The Panic Myth

WHATEVER YOU DO, even if you actually spot flames, don?t yell
?fire? in a crowded theater. You know how excitable people
are?they?ll panic, and in the resulting stampede, more will be
hurt, possibly even killed, than would have been injured by the
fire itself.

At least that?s the conventional wisdom. But is panic really
inevitable? If you were in a packed theater when smoke started
billowing in, would you elbow your way to the exit sign, oblivious
to those you trampled in your selfish bid to escape?

Probably not, according to Lee Clarke, writing in
Contexts (Fall 2002). ?People die the same way
they live, with friends, loved ones, and colleagues?in communities.
When danger arises, the rule?as in normal situations?is for people
to help those next to them before they help themselves.?

Clarke cites five decades of study by the Disaster Research
Center, now at the University of Delaware, that seems to indicate
that humans?even in traumatic situations?tend toward altruism
rather than selfishness. He points to many stories from 9/11 about
people helping colleagues, and even strangers.

The myth of public panic has endured, Clarke writes, because
it?s useful?providing an easy, though erroneous, explanation for
complex situations. Take the Who?s 1979 concert in Cincinnati: The
crush that killed 11 people who were waiting for the coliseum doors
to open has been popularly understood as panic, even though other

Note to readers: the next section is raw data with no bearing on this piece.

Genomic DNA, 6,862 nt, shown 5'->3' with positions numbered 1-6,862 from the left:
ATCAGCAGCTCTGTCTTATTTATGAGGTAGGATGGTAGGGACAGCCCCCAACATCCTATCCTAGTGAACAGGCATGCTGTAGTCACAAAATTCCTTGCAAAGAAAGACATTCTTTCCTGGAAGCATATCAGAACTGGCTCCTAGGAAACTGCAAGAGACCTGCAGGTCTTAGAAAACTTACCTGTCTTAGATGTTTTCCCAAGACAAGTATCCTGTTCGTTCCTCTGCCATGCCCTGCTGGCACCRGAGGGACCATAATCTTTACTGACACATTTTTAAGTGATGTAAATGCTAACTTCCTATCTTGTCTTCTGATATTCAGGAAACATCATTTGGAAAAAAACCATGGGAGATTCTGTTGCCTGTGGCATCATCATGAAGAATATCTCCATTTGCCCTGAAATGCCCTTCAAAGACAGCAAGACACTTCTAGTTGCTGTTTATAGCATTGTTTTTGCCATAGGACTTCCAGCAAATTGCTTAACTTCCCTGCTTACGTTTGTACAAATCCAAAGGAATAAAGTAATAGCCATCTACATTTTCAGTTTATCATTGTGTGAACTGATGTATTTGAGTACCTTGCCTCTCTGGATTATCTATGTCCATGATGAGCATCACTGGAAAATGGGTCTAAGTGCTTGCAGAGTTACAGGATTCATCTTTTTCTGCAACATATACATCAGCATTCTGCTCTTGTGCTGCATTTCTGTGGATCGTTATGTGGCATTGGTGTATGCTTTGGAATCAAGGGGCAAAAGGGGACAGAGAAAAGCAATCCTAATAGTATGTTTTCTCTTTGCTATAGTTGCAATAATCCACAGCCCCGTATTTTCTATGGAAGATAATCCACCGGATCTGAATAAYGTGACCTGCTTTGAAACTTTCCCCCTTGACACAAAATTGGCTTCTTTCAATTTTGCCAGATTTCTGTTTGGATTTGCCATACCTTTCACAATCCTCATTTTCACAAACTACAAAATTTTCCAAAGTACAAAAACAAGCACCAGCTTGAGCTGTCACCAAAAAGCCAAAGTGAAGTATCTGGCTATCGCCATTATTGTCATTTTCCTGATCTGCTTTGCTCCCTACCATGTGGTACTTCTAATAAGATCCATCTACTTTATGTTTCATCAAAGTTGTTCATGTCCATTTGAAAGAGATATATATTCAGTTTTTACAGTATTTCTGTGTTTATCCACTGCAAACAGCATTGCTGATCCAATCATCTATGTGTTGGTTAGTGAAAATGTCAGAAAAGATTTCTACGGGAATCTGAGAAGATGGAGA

concertgoers tried to protect those who fell by creating a human
cordon around them. It was those farther back in the crowd, unaware
of the danger, who kept up the fatal pressure. But blaming supposed
human weakness for the tragedy deflected attention from the
organizational problems that were more directly liable: a building
unable to accommodate 8,000 anxious concertgoers, a lack of
emergency procedures, and management that failed to forecast such a
crowd.

Not surprisingly, high-level decision makers are particularly
invested in propagating the panic myth. Not only can it provide a
potential cover for malfeasance but, by undermining public trust in
the ability of regular folk to do the right thing, it justifies
keeping a tight rein on potentially inflammatory information. Thus,
the familiar refrains: ?There was never any danger to the public?
and ?Everything is under control.?

Dispelling the myth of public panic, Clarke argues, ?leads to
optimism about people. If people generally act well under the most
trying of circumstances?precisely when it would be easiest to turn
their backs on others?it gives us reason to look for the good and
the sensible in them at other times as well.? He concludes, ?Our
leaders would do well to see us as partners in recovery rather than
as a ?constituency? to be handled.?U

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Sociological Association
, Contexts: Understanding People in
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